As Pearl Taylor marched in to E.A. Diddle Arena in her cap, gown and honors cords Saturday afternoon, her husband of more than five decades shouted "Pearl" and blew kisses. 

She paused, stepped out of line for the second time and the two hugged. The first time she stepped out of the line, she shook the hand of a military serviceman in full dress uniform to thank him for his service to the country. 

After hugging her husband Rhea Taylor, who was seated on a scooter on the same level as the graduates, she stepped back into the line and took her seat for Western Kentucky University's 179th commencement.

Taylor was one of 2,564 graduates during the Friday and Saturday ceremonies.

"She's really put her heart into it," Rhea Taylor said about his wife. "There's never been any doubt in my mind she would do it."

For Taylor, 80, her bachelor's degree conferred Saturday was more than 20 years in the making.

In 1999, she obtained her associate degree in small business management, and at the rate of one class a semester, or sometimes two classes, over a 20-year span, Taylor chipped away at her educational goal. She graduated Saturday with honors and a bachelor's degree in interdisciplinary studies.

"I am really excited," Pearl Taylor said prior to the ceremony as she was finding her place in line. "I'm proud to be around all these young people.

"I think this is the most wonderful day in my life besides my children being born because I finally reached my goal."

She tossed and turned in her bed Friday night just thinking about the excitement of finally earning her degree, she said.

"Through many tears and much laughter I finally did it," Taylor said during a surprise graduation party held by her friends Thursday at Steak 'n Shake.

"If it was not for all the support of my friends, my family and my husband I couldn't have done it," Taylor said.

Taylor and her friends, the Good Ole Girls, a branch of the Bowling Green Woman's Club, have been getting together for lunch once a month for about 15 years, her friend Romanza Johnson said. Usually they get together to celebrate any birthdays in their group that month. But Thursday in addition to a birthday, they celebrated Taylor achieving her lifelong dream of earning a bachelor's degree. They brought gifts and pink glittery party glasses like the kind people usually wear for New Year's Eve, except instead of the year, Taylor's plastic frames were shaped into the word "grad."

She meant to bring them with her to Diddle Arena on Saturday, but in her haste to get out the door, left them behind. Like other graduates in their 20s, Taylor walked into the arena clutching her iPhone.

"I hope I can show people the spirit, that if they have something in their heart, go do it. Dear God, life is short," Taylor said.

Taylor married young, when she was 17. She and her first husband had four children together and were living in Germany when her husband was killed while serving in the military. A young widow, at 24 years old, Taylor returned to the United States with her four small children in tow and took a job in the commissary at Fort Knox, where she helped fit glasses on people in the optical shop. There was no bigger reward in that job than fitting babies with glasses and watching their faces light up as they focused their eyes on their parents, she said.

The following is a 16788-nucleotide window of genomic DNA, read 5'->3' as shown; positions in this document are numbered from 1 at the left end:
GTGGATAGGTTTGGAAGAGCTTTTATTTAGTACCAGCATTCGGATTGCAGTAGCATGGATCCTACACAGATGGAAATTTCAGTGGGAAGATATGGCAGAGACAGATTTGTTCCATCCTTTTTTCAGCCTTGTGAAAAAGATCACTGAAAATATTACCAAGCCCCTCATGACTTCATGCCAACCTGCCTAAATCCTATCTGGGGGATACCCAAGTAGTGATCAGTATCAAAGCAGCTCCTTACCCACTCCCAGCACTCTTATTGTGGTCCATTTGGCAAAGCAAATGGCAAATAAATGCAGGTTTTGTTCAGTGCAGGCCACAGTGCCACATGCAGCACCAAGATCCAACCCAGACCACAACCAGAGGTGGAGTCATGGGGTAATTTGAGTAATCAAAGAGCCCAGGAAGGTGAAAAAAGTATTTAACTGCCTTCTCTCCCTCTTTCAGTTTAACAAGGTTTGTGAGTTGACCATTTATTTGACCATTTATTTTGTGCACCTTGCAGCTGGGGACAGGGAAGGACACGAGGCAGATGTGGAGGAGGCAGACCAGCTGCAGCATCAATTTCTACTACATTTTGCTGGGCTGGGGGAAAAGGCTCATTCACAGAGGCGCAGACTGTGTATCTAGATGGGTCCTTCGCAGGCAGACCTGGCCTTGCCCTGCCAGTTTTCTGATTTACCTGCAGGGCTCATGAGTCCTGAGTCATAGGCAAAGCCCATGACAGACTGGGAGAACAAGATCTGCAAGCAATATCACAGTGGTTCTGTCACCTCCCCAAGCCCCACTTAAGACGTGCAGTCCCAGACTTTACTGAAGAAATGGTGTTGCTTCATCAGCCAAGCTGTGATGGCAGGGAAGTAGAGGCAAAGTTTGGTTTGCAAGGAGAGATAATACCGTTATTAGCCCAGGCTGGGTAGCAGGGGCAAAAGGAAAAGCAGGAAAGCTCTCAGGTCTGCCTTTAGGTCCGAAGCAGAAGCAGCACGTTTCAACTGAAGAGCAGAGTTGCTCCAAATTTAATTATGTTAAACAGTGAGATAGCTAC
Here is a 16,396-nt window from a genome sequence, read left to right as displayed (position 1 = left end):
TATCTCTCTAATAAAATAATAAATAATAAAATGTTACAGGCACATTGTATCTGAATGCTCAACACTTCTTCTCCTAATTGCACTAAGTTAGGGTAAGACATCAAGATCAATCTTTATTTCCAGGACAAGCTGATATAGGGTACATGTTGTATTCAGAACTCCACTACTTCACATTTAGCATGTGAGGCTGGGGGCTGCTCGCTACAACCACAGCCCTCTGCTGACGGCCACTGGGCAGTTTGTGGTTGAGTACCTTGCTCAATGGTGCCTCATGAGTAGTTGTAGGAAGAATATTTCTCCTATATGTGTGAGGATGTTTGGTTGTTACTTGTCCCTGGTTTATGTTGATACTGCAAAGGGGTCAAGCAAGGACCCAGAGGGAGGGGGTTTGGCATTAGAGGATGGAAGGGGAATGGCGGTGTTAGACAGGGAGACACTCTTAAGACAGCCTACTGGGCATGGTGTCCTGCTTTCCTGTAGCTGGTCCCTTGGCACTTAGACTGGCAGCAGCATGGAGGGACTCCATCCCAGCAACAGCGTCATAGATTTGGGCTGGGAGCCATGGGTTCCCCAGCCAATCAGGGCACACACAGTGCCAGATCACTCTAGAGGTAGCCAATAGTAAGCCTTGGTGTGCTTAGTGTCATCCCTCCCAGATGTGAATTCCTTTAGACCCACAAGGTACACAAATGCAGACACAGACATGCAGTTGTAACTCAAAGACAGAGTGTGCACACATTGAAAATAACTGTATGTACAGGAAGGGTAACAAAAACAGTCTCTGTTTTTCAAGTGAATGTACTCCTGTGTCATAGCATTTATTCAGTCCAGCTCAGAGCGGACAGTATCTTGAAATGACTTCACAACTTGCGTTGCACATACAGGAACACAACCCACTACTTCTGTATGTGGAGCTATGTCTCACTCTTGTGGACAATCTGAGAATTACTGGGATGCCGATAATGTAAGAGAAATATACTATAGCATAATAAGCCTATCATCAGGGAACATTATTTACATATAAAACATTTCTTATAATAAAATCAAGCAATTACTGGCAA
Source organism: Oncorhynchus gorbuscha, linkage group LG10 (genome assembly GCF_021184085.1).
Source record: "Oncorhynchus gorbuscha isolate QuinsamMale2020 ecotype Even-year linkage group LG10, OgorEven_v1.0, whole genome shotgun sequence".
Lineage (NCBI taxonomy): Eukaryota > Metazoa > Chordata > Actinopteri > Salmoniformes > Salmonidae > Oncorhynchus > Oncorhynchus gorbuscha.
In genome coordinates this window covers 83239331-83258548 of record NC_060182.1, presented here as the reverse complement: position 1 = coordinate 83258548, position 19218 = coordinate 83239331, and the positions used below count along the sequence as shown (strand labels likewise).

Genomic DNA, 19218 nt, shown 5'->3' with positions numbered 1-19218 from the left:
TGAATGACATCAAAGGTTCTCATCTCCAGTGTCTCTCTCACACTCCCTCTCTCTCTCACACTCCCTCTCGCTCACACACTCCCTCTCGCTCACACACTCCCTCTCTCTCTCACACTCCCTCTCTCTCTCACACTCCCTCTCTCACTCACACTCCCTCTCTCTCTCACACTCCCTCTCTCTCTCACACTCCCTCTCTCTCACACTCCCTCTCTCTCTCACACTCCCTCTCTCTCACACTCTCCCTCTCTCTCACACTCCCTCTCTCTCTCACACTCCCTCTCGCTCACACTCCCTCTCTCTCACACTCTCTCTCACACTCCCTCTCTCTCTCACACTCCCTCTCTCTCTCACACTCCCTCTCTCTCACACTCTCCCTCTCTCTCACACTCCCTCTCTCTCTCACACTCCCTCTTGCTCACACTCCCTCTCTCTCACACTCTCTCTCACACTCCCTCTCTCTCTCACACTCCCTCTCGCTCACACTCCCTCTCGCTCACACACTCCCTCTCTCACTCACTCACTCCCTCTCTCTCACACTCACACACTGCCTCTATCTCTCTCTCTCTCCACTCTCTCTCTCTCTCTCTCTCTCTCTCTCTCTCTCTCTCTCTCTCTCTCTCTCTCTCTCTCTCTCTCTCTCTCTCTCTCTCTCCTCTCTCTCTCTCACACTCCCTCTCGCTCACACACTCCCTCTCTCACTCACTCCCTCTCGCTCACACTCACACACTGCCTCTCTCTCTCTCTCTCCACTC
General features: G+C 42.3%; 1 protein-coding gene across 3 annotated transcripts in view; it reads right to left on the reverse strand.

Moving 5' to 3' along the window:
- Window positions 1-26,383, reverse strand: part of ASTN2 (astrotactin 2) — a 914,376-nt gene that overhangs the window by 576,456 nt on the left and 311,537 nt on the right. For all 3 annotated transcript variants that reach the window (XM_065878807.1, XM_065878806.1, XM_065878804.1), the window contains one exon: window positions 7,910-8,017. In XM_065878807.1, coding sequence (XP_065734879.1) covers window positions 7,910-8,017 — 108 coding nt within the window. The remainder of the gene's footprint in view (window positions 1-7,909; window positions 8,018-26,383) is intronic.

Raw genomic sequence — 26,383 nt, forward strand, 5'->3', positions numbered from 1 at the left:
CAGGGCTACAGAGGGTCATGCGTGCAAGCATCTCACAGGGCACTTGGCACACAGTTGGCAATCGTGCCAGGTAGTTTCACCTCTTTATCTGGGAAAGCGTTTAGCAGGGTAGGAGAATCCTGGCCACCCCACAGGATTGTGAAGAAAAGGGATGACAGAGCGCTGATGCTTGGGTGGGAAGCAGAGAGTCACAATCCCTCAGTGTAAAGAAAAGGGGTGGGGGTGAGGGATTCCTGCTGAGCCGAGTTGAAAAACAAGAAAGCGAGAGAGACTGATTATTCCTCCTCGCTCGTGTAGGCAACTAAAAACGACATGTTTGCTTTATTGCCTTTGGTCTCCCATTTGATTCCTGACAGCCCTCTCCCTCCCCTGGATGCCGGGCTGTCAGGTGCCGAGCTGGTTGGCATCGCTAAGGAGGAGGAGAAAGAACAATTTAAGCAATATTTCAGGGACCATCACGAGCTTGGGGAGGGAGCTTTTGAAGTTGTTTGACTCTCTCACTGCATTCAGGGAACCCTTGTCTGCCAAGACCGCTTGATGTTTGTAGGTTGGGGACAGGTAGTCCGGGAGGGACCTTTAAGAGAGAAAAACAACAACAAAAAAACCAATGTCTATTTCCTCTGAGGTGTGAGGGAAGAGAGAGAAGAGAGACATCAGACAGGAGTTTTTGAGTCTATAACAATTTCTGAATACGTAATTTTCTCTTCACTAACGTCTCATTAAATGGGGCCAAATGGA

While in Fort Knox she met her current husband Rhea Taylor, also a widower, and a father of three. The two soon married and made a life together in Bowling Green.

Her husband went into the insurance business and Pearl followed. With a voracious appetite for learning, she took every certification class that she could to learn as much as possible about the insurance business. She raised her children, volunteered in the community and worked with her husband.

"In my heart, that goal was still churning," she said about getting her bachelor's degree.

Taylor impressed on her children the importance of getting a college education. 

"We've got four generations of Taylors who have graduated from here," Rhea Taylor said.

During the 20-year period of attending classes, Pearl Taylor retired from the insurance business, got two knees replaced, had back surgery and battled cancer. Through it all she always kept her eye on the prize.

"My heart is jumping with joy," Taylor said. 

During her educational journey, her friends and family have cheered her on.

"Pearl would tell us she had a big test coming up and we would pray for her," said her friend Martha Morgan.

She also made some friends along the way. 

Katie Glauber, a junior from Mount Washington, took Spanish with Taylor this year. It was Taylor's most challenging class.

"At the beginning of the semester we would stay after class for 30 minutes and we would go over whatever we had done. The second half of the semester, I didn't have time to do that, but I still sat next to her. She bought me food. The other day she took me and the other girl who had helped her out to lunch," Glauber said.

"She tried harder than most of the kids in that class," Glauber said. "She would study every night for hours. 

"It was very impressive. She had a lot of dedication. 

"We had a little group of friends and there was another nontraditional student who was a 30-year-old mother with two kids. We would sit out on the couch before class and just talk. We were the Pearl Protection Squad."

On Saturday, Taylor's family and friends gathered to watch her graduate. She counted about 25 people in all who came to celebrate with her.

"I've been teasing her about what she's going to do with her time," Rhea Taylor said. "She's going to be lost not spending so much time studying." 

— Follow Assistant City Editor Deborah Highland on Twitter @BGDNCrimebeat or visit


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